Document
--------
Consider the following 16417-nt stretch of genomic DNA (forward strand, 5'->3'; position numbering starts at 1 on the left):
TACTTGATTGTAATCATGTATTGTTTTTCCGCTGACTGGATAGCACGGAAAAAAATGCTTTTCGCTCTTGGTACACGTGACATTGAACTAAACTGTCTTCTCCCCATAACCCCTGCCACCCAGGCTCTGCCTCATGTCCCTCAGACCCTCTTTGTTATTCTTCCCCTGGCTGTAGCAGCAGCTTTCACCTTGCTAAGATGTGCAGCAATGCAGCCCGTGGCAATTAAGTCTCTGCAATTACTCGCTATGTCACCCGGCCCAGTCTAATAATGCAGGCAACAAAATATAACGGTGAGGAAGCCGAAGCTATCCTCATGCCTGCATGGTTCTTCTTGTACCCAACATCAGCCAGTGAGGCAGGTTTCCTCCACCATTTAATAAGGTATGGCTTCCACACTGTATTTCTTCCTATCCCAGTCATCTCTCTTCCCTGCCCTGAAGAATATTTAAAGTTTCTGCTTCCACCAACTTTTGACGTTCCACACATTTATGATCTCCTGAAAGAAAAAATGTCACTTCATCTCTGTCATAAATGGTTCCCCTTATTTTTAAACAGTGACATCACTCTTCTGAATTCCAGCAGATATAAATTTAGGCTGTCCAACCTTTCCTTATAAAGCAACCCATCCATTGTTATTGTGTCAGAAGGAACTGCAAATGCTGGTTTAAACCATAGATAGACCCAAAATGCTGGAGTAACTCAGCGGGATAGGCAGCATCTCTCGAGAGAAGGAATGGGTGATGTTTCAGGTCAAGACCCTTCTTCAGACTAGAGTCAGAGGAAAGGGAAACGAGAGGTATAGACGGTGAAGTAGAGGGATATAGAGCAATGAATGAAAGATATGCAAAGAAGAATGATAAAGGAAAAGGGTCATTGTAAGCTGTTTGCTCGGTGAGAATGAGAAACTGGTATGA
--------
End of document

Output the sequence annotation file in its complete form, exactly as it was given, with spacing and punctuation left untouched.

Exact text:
Consider the following 16417-nt stretch of genomic DNA (forward strand, 5'->3'; position numbering starts at 1 on the left):
TACTTGATTGTAATCATGTATTGTTTTTCCGCTGACTGGATAGCACGGAAAAAAATGCTTTTCGCTCTTGGTACACGTGACATTGAACTAAACTGTCTTCTCCCCATAACCCCTGCCACCCAGGCTCTGCCTCATGTCCCTCAGACCCTCTTTGTTATTCTTCCCCTGGCTGTAGCAGCAGCTTTCACCTTGCTAAGATGTGCAGCAATGCAGCCCGTGGCAATTAAGTCTCTGCAATTACTCGCTATGTCACCCGGCCCAGTCTAATAATGCAGGCAACAAAATATAACGGTGAGGAAGCCGAAGCTATCCTCATGCCTGCATGGTTCTTCTTGTACCCAACATCAGCCAGTGAGGCAGGTTTCCTCCACCATTTAATAAGGTATGGCTTCCACACTGTATTTCTTCCTATCCCAGTCATCTCTCTTCCCTGCCCTGAAGAATATTTAAAGTTTCTGCTTCCACCAACTTTTGACGTTCCACACATTTATGATCTCCTGAAAGAAAAAATGTCACTTCATCTCTGTCATAAATGGTTCCCCTTATTTTTAAACAGTGACATCACTCTTCTGAATTCCAGCAGATATAAATTTAGGCTGTCCAACCTTTCCTTATAAAGCAACCCATCCATTGTTATTGTGTCAGAAGGAACTGCAAATGCTGGTTTAAACCATAGATAGACCCAAAATGCTGGAGTAACTCAGCGGGATAGGCAGCATCTCTCGAGAGAAGGAATGGGTGATGTTTCAGGTCAAGACCCTTCTTCAGACTAGAGTCAGAGGAAAGGGAAACGAGAGGTATAGACGGTGAAGTAGAGGGATATAGAGCAATGAATGAAAGATATGCAAAGAAGAATGATAAAGGAAAAGGGTCATTGTAAGCTGTTTGCTCGGTGAGAATGAGAAACTGGTATGA